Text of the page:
More discussion of the height limit #1: Grant height increases conditionally, in return for significant public benefits, not as matter of right
Thinking about the height limit discussion more, there's a lot more to the issue than has been discussed so far, other than the most basic economic arguments in favor and the historic and viewshed arguments against.
If we're going to explore what allowing taller buildings means, it's essential to consider the matter completely, from all angles, to ensure that if change occurs, the best possible results are obtained from the outset, rather than years later, if ever.
Point number one is that permission to build taller buildings should come with public benefits, and this can only happen if it is required as part of the approval process. The typical "matter of right" zoning process provides few opportunities for public benefits.
DC and zoning. The way zoning works in DC is that the code specifies the allowable height, density, and uses by zone. If the proposed use meets the criteria, it is "matter of right" and can be built with minimal review.
The problem from a community standpoint is that this is more focused on enabling minimum and minimal requirements, not on achieving the best possible result. See "New years post #6 -- the crazy thing about U.S. zoning is that it's not designed to maximize overall land value" for an extended discussion on this point, as well as the discussion here, "Lessons from Walmart's foray into Washington, DC."
The disadvantages of this are multifold. Probably one of the best examples of how granting density bonuses without requiring design review or other considerations is the NoMA district. I have an extended entry on this "NoMA revisited: business planning to develop community." And the City Paper has also written about this recently as well, "It's Not Easy Getting Green."
The developers weren't required to provide public benefits in return for the density. Nor was design review, which resulted in a wide variety of innovative opportunities being lost as well. This ends up making the district less competitive vis-a-vis other neighborhoods, including the Capital Riverfront. See "Frontin'" also from the City Paper.
Not to mention that the current height and density maximums put a significant limit on the opportunity to fund community benefits anyway.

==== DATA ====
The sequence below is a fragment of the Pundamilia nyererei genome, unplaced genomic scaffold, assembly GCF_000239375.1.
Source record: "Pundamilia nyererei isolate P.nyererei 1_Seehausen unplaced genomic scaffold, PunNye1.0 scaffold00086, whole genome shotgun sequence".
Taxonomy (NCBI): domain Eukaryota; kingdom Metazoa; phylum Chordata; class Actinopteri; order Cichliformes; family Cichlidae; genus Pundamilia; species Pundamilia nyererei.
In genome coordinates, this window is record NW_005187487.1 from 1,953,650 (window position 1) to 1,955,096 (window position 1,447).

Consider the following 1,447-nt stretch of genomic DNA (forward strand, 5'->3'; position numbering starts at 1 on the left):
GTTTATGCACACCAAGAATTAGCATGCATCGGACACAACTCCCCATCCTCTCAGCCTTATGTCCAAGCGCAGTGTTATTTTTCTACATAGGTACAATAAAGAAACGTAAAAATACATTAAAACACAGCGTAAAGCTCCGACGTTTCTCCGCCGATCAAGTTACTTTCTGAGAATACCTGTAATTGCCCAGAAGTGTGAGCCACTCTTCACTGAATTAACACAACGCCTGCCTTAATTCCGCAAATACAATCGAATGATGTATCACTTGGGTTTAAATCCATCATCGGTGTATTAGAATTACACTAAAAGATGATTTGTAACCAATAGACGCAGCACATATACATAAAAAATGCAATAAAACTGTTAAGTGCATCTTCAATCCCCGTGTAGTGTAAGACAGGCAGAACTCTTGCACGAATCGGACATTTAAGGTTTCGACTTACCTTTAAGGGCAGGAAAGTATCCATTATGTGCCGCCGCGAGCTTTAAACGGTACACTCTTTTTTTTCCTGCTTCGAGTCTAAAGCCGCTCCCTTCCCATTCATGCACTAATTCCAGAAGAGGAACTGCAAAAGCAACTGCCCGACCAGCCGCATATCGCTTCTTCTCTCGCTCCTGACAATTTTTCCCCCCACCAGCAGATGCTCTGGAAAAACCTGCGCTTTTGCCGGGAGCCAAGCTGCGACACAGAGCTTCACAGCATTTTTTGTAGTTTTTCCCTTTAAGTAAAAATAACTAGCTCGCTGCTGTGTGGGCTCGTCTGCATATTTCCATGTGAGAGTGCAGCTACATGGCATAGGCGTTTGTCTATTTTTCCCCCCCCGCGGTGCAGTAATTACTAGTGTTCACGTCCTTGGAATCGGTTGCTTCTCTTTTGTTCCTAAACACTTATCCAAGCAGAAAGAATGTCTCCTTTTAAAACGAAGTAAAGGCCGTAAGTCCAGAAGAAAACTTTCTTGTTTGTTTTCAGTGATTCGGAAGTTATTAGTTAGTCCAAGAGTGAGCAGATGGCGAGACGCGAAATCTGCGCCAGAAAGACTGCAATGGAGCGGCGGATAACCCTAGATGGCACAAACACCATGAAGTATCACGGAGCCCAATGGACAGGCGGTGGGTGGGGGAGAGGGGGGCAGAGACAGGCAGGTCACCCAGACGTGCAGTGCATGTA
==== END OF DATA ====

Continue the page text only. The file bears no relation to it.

It's marginally better with Planned Unit Developments, which allow a density bonus (but still constrained by the height limit, so it's not all that significant) in return for "community benefits."
In my opinion, DC doesn't do a good job of monetizing the value of community benefits that derive from variances, density bonuses, and exceptions (see the blog entries "Community benefits agreements revised again" and "What community benefits are supposed to be versus what people think they are about" which outline a framework for much better structuring of the process than is done currently)."
Arlington County flips the process around, and gets far more community benefits in return for allowing denser buildings. Unlike in DC, matter of right there generates low value development, while negotiated projects are high value.
The standard matter of right zoning allowed for buildings in the Wilson Boulevard corridor is not particularly dense. If developers want to build much denser projects, they must go through a negotiation process, somewhat comparable to DC's PUD process. Since property values there are already based on the maximum possible density, developers opt for the tougher, harder, and ultimately more financially beneficial negotiation process, so that they can build taller and bigger.
But it's not just about allowing taller buildings.
Arlington ensures that through this process it gets more in return because from the outset they (1) do a better job of defining what they want (in particular contributions to public space in a variety of ways) and (2) structure the negotiation process which focuses the negotiation and obtains maximum social and economic value from the benefits received.